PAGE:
This weeks indie title comes from indie giant Dark Horse with Star Wars Legacy #27. Now, I am a Star Wars fan and could not pass up the opportunity to check out two Sith dueling to the death. Traveling into the Deep Core, master of Sith lore Darth Wyyrlok must find the knowledge needed to keep his master alive. And he must battle Lord Adeddu, an ancient who once kept himself alive through sheer force of will alone.

John Ostrander wrote the script and, as a fan of Star Wars, I can say he puts me right back into that immortal universe. Furthermore, he manages to turn a story about a Sith into an inspirational tale about confidence. The art by Omar Francia is top-notch and detailed extremely well. Brad Anderson colored the issue and did an equally spectacular job. Details added to Darth Wyyrlok’s ship remind me of the detail on the X-Wings when I first watch A New Hope (complete with rust and dirt).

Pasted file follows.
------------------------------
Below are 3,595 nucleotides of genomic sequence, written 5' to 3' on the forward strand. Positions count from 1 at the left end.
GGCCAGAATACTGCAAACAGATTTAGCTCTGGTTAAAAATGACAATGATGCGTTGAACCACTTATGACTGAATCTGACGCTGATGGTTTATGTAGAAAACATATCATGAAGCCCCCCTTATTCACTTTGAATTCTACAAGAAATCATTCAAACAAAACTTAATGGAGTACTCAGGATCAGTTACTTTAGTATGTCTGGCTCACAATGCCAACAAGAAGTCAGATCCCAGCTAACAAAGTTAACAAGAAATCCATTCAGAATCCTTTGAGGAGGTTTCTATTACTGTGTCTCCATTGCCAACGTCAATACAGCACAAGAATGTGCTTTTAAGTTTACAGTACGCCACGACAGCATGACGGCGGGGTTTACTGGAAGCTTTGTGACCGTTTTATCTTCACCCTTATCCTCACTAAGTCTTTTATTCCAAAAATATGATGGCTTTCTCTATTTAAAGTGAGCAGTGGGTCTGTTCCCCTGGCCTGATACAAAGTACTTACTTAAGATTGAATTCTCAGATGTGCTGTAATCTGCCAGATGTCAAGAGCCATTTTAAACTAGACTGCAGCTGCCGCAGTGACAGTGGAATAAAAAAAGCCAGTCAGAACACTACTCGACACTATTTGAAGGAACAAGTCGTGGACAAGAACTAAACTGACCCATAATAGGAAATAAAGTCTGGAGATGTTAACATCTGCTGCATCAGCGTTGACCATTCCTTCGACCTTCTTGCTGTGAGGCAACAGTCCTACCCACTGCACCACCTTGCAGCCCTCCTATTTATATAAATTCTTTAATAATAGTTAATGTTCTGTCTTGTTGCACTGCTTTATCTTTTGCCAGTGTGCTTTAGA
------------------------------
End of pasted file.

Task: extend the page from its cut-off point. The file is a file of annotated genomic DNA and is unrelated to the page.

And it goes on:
A good read and an excellent exploration into Sith philosophy with very talented art and colors earns this issue 4/5 stars.

Finally, we have our DC title, Final Crisis: Superman Beyond #1 of 2. As Louis is dying in a hospital bed, Superman is approached by a super god seeking to recruit the man of steel in a fight against a “reality-spanning menace.” In return, the super god offers Superman the chance to save the life of the woman he loves. It is then that we embark on an adventure that spans across the various Earths of the DC Universe and are introduced to a disfunctional team of Supermen.

Written by Grant Morrison, he juggles the various versions of Superman well, though the dialog can get kind of cheesy. However, that’s part of the fun. Doug Mahnke penciled the art and though a few panels seem off, the action shots and most of the panels with Ultraman are intense. Colors were done by David Baron and he makes sure to use them to bring the story alive with everything from divinity to crazed anger.

A fun read, especially with seeing Supermen of so many Earths coming together. I give the first installment of this two part mini 4/5 stars.